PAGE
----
For the first 500 million years of its existence and development, the Earth was a harsh place. The new study shows the development of the planet boiled down to the formation of many new continents by the Earth, and then their absorption, leaving only minor traces after these processes. The scientists believe that these continents have been able to adapt to rapidly changing situations.
They knew how to live quickly and die young, but at the same time paved the way to the solid continents, ensuring the formation of plate tectonics. The study was conducted by the experts from Monash University.
According to lead researcher Fabio Capitanio, the results explain why individual continents remained weak and prone to collapse early in their development. And after 4-4.5 billion years, the core of modern continents was formed on the basis. For hundreds of millions of years, all continents that exist today have been relatively stable.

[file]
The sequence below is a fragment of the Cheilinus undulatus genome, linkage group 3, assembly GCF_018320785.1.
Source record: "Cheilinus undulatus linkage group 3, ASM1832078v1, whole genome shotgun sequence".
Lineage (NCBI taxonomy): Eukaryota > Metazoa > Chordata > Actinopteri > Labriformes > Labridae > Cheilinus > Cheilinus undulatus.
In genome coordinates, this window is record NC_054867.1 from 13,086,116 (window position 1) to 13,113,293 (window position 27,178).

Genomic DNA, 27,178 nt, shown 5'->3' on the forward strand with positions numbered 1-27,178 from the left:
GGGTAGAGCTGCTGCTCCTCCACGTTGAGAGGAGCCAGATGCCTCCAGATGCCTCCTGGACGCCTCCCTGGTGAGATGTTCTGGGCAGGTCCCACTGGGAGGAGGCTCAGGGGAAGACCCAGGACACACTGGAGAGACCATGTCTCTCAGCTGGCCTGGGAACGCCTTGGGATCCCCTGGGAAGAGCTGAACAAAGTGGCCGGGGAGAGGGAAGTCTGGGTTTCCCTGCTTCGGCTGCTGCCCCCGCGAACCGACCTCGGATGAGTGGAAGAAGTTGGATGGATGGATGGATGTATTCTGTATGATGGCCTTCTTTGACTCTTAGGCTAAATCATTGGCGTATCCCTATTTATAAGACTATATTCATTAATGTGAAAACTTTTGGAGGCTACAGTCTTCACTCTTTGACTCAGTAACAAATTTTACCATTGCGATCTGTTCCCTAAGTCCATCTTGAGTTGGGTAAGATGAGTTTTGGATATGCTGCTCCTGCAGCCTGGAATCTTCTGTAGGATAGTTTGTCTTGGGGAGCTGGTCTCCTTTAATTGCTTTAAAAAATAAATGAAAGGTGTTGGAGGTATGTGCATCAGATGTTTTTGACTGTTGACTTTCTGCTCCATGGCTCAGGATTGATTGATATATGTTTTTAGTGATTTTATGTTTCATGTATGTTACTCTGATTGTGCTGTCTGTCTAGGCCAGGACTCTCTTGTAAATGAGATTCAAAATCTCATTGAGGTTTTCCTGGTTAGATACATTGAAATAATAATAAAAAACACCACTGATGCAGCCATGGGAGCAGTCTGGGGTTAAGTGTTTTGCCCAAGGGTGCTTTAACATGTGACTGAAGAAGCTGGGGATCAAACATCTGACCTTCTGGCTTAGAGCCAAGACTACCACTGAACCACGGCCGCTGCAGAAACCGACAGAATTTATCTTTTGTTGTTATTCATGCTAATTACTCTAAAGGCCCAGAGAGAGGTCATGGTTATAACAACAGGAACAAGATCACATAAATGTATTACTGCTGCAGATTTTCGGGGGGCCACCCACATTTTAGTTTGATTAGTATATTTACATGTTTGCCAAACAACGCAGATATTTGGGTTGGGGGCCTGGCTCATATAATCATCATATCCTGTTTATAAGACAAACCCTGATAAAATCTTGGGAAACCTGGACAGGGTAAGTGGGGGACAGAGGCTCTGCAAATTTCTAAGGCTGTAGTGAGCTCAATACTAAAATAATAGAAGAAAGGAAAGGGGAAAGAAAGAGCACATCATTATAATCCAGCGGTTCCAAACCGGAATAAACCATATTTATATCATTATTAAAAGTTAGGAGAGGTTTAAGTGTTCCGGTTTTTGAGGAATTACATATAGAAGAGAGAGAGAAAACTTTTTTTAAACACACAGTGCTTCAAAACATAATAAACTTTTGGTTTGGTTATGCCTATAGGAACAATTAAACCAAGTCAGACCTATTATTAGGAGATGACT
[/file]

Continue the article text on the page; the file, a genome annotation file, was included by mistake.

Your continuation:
They could be set in motion due to tectonic influences that controlled the Earth's crust, while the continents took on different shapes. A striking example is the ancient continent of Pangea. But some pieces of those ancient continental puzzles can still be found today.
There is very little information about them, but they can reveal the data of the beginning of the history of the Earth. To do that, the scientists created computer simulations where rocks and magma in and below the Earth's crust interact.
It turned out that in this case, the earliest continents could have formed in the upper part of the mantle, just below the Earth's crust. It melted, reached the surface and erupted through landscape formations in the form of powerful volcanic eruptions. It generated a lot of heat. It caused the process of melting molten rocks protruding to the surface of the planet.
This is how the continent of Hadei was formed about 4 billion years ago, but the scientists recognized it as weak and prone to destruction. Modern continents have incredibly high strength. If they did not have it, huge faults could form between them, through which magma would constantly seep, devouring new continents.